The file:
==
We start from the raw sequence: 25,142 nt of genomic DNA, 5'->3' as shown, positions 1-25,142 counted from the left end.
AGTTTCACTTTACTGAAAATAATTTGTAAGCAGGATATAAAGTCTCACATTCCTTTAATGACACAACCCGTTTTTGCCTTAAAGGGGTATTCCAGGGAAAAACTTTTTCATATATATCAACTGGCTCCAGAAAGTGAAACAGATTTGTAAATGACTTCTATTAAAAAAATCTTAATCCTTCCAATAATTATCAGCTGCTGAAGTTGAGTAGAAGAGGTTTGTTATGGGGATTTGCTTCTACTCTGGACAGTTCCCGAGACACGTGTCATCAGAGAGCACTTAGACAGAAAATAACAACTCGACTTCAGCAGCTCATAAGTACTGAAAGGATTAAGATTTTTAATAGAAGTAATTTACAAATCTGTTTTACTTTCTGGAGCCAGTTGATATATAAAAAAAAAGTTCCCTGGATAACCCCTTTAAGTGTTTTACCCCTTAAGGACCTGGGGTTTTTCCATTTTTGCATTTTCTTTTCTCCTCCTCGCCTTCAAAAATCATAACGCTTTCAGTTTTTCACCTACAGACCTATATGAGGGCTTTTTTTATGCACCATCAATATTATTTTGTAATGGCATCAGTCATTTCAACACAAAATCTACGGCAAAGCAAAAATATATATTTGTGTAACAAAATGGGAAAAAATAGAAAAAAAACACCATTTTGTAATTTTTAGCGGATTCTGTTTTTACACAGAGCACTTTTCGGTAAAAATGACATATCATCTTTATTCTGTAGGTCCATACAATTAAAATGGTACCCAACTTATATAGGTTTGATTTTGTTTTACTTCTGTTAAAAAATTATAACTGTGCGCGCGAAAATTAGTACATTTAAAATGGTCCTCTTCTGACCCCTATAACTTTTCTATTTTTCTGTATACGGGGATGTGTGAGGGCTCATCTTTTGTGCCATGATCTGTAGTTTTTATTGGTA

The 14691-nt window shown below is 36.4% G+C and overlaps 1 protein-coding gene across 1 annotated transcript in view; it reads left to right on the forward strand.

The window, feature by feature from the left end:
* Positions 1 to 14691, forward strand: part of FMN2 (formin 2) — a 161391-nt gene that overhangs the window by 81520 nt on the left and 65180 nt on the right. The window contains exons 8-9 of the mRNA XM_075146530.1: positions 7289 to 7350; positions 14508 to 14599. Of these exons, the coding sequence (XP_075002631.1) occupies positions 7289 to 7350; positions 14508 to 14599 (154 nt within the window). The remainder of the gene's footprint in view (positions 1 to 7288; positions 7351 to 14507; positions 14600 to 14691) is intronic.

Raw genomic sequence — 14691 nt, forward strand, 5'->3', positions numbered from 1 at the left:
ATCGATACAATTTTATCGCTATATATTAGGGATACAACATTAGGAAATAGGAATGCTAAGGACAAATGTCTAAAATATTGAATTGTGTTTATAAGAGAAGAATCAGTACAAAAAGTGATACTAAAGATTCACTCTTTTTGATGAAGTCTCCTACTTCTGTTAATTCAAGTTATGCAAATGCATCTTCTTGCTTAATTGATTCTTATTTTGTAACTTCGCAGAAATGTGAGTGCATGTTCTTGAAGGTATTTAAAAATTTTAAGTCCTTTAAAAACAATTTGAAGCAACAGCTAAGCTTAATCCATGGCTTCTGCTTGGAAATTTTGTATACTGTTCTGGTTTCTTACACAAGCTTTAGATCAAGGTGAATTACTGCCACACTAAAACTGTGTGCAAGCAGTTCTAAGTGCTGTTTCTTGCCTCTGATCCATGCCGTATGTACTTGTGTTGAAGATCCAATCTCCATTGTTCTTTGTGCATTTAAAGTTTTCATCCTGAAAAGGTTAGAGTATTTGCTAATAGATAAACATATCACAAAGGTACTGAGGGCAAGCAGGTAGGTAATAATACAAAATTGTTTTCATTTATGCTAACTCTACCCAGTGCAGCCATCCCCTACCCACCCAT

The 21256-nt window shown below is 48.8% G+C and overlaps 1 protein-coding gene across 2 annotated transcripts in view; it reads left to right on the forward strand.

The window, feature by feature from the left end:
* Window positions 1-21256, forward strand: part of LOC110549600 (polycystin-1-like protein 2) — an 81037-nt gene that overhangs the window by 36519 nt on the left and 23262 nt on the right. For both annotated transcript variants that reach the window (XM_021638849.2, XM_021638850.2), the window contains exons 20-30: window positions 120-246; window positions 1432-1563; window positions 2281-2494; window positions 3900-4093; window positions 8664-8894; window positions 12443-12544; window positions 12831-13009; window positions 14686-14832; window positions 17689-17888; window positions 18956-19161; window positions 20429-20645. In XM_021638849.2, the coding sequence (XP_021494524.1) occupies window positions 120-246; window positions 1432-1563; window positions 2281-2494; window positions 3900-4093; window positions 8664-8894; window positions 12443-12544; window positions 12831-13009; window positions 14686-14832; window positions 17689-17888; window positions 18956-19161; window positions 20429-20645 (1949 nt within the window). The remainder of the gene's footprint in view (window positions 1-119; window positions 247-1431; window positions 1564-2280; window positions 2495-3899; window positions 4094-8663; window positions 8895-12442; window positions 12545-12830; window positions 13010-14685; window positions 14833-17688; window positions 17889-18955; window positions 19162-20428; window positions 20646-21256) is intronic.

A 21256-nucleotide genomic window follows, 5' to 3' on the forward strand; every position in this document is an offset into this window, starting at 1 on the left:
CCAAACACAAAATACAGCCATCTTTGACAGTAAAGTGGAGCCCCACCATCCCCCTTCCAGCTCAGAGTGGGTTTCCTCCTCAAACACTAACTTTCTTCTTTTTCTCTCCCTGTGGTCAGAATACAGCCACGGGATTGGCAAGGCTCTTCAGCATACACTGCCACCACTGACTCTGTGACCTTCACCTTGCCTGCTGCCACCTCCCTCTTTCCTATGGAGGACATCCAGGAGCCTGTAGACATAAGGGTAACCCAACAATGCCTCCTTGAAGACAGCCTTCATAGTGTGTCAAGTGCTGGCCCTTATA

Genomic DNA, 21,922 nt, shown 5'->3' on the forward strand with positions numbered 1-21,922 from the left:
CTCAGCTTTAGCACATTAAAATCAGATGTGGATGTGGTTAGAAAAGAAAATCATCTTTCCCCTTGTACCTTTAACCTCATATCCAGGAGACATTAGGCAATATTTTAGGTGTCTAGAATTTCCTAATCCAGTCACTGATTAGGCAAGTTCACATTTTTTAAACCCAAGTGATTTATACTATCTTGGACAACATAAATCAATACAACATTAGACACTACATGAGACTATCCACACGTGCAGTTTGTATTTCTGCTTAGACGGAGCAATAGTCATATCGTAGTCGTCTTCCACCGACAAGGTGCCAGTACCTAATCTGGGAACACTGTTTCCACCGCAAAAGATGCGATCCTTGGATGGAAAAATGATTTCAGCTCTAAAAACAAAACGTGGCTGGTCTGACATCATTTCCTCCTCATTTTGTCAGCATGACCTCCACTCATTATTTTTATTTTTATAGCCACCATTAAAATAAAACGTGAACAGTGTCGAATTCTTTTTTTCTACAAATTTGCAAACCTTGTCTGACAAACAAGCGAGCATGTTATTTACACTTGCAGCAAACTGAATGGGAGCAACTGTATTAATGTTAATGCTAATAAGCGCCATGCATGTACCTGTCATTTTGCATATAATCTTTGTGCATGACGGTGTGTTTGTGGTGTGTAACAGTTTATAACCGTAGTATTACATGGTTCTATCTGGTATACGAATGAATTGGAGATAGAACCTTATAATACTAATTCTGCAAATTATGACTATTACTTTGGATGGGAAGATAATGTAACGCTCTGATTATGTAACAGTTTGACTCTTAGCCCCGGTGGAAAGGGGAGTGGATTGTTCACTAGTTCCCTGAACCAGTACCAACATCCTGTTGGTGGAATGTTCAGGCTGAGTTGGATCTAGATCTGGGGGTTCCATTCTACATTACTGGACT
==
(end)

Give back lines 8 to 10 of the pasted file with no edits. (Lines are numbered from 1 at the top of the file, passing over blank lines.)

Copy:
The 21256-nt window shown below is 48.8% G+C and overlaps 1 protein-coding gene across 2 annotated transcripts in view; it reads left to right on the forward strand.

The window, feature by feature from the left end:
* Window positions 1-21256, forward strand: part of LOC110549600 (polycystin-1-like protein 2) — an 81037-nt gene that overhangs the window by 36519 nt on the left and 23262 nt on the right. For both annotated transcript variants that reach the window (XM_021638849.2, XM_021638850.2), the window contains exons 20-30: window positions 120-246; window positions 1432-1563; window positions 2281-2494; window positions 3900-4093; window positions 8664-8894; window positions 12443-12544; window positions 12831-13009; window positions 14686-14832; window positions 17689-17888; window positions 18956-19161; window positions 20429-20645. In XM_021638849.2, the coding sequence (XP_021494524.1) occupies window positions 120-246; window positions 1432-1563; window positions 2281-2494; window positions 3900-4093; window positions 8664-8894; window positions 12443-12544; window positions 12831-13009; window positions 14686-14832; window positions 17689-17888; window positions 18956-19161; window positions 20429-20645 (1949 nt within the window). The remainder of the gene's footprint in view (window positions 1-119; window positions 247-1431; window positions 1564-2280; window positions 2495-3899; window positions 4094-8663; window positions 8895-12442; window positions 12545-12830; window positions 13010-14685; window positions 14833-17688; window positions 17889-18955; window positions 19162-20428; window positions 20646-21256) is intronic.